2012 the worst year for NRM government

Here are the principal highlights.

1. The mysterious death of a twenty four year old member of parliament has cast a thick shadow over the credibility of the government. Rightly or wrongly, the people of Uganda appear to have made up their mind thereby denting the image of Tutsi-led NRM government. The puzzle that MP Hussein Kyanjo was poisoned remains unsolved. The latest scare that the vice president had been poisoned and had to rush to hospital has left Ugandans wondering who is safe in Uganda and abroad. The allegation of poisoning Ugandans needs to be taken up in 2013.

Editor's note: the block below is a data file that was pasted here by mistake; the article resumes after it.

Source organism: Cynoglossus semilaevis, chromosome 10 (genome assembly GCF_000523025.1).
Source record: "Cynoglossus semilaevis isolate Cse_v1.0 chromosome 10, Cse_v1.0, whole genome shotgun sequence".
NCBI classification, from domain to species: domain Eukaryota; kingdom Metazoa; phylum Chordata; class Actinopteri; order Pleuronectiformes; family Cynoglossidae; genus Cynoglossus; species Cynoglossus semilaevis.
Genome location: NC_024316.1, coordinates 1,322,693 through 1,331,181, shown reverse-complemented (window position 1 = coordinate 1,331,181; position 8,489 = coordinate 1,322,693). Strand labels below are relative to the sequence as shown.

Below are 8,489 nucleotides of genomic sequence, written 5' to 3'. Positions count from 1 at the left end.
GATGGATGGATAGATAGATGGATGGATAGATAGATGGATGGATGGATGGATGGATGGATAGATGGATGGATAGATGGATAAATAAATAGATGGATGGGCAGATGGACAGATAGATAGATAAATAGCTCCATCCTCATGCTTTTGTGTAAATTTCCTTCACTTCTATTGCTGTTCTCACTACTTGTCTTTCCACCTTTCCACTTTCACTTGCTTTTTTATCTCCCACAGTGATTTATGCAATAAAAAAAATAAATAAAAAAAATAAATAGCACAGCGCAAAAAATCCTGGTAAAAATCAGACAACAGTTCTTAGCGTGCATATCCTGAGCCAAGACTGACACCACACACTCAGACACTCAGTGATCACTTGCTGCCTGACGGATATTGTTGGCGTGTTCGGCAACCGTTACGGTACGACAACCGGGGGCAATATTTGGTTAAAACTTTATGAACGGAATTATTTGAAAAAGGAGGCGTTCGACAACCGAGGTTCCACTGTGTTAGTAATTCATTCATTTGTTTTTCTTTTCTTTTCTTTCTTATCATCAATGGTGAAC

2. Politically, NRM fared badly in 2012. A new government within NRM government was formed by Ssekikubo, Baryomunsi and Nawagaba. The fight for presidential succession by the first lady, prime minister and speaker of parliament raffled NRM feathers. To put a halt to it, the president announced a year after he had been fraudulently re-elected that he was seeking re-election in 2016. The potential for NRM implosion shouldn’t be underestimated. Meanwhile, Museveni is grooming his son Muhoozi to succeed him, witness rapid promotions including the one conferred on him by the late Gaddafi. To keep NRM together and his involvement as chairman of regional organizations, Museveni is spending less time on Uganda’s economic, social and environmental development.